Nottingham Lake will be drained this summer |

Nottingham Lake will be drained this summer

Justin McCarty / Daily file photo

AVON — If you’ve been fishing at Nottingham Lake this year, you’ve wasted your time.

The fish at the man-made lake in the middle of Avon were taken out last year, ahead of a planned project that will drain and re-fill the 15-acre pond. The project was delayed a few months, so the town would have a full lake for the annual Salute to the USA celebration July 3 and a coming triathlon later in July. No fish were stocked in the pond this year, knowing the lake would be drained.

With the fish out of the pond, town officials are ready to pull the plug on the lake the minute the last triathlete comes out of the water July 21. Town engineer Justin Hildreth said it will take nearly a month for the lake to drain and after which work will begin.

The Avon Town Council June 25 awarded a contract for the $1.3 million project to Ewing Trucking and Construction of Edwards. Once the lake is drained, Ewing will scrape up the rocks at the bottom of the lake, then pull up and dispose of the old liner. The new liner will be laid on the lake bottom, then glue-welded together. The rocks will be replaced, and the lake will begin re-filling in the fall.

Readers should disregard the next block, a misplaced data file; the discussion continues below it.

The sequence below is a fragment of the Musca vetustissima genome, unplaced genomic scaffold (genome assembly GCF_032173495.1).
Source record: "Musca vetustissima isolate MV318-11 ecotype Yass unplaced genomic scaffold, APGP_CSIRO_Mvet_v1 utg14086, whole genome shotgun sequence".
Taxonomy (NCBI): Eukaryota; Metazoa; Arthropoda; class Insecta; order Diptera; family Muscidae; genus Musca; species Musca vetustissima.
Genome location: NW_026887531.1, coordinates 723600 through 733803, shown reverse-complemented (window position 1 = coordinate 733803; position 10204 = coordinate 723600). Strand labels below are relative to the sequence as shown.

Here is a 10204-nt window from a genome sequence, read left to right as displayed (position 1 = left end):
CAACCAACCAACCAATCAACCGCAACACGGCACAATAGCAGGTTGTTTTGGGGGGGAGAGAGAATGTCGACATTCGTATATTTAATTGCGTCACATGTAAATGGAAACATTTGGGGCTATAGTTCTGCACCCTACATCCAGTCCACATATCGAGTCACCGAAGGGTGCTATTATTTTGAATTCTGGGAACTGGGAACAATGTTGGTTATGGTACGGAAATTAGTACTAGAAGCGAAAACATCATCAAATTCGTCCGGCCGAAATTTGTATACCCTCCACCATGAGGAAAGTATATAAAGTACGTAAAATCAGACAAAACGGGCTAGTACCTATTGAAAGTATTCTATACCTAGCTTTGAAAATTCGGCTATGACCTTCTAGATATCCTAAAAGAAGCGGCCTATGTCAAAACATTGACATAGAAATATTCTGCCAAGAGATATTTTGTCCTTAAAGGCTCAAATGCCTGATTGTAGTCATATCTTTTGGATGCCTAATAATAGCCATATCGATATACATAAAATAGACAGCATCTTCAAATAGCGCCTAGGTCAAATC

The re-fill was expected to start with the spring runoff, but Egger said council member Jennie Fancher had an idea that will put water back in the lake sooner.

That idea — which has initial approval from the Colorado River Water Conservation District — essentially trades water from Wolford Mountain Reservoir for water from the lake in Avon.

The water in Wolford Mountain is used, in part, to maintain streamflows and provide water to Colorado River water users through the summer. The water from Nottingham Lake will be used instead of the Wolford Mountain water this summer. Then, water from Wolford Mountain will be released in the fall, allowing the town to draw an equal amount from the Eagle River.

Water transactions in Colorado are often complicated and time-consuming, but Hildreth said this trade has been straightforward, at least so far.

While the lake will re-fill sooner than expected, it will still be closed to skating through the winter.

The lake also won’t be available for any emergency use this summer. Egger said no water from the lake is used by the Eagle River Water and Sanitation District for domestic use. Nor is any of the lake’s water used for irrigation. But the pond could be useful in case of wildfire for filling helicopter-carried water buckets. Egger said other area ponds are available for that use, if needed.

Besides the basics of replacing the liner, Egger said the new lake bottom will also include a few plastic structures that will shelter fish, which will make the lake a better fishing hole in the future. The lake project will also add an expanded beach, with some actual sand instead of fine gravel.

Council member Jake Wolf also recently suggested that part of the lake area be turned into a wetlands area. The rest of the council went along with the idea, so the town with the help of the Walking Mountains Science School, will create a marshy area near Avon Elementary School where kids can learn how wetlands contribute to water quality and the rest of the environment.

“The result will be a better lake for everyone,” Egger said.

Vail Daily Business Editor Scott Miller can be reached at 970-748-2939 or at smiller@vail

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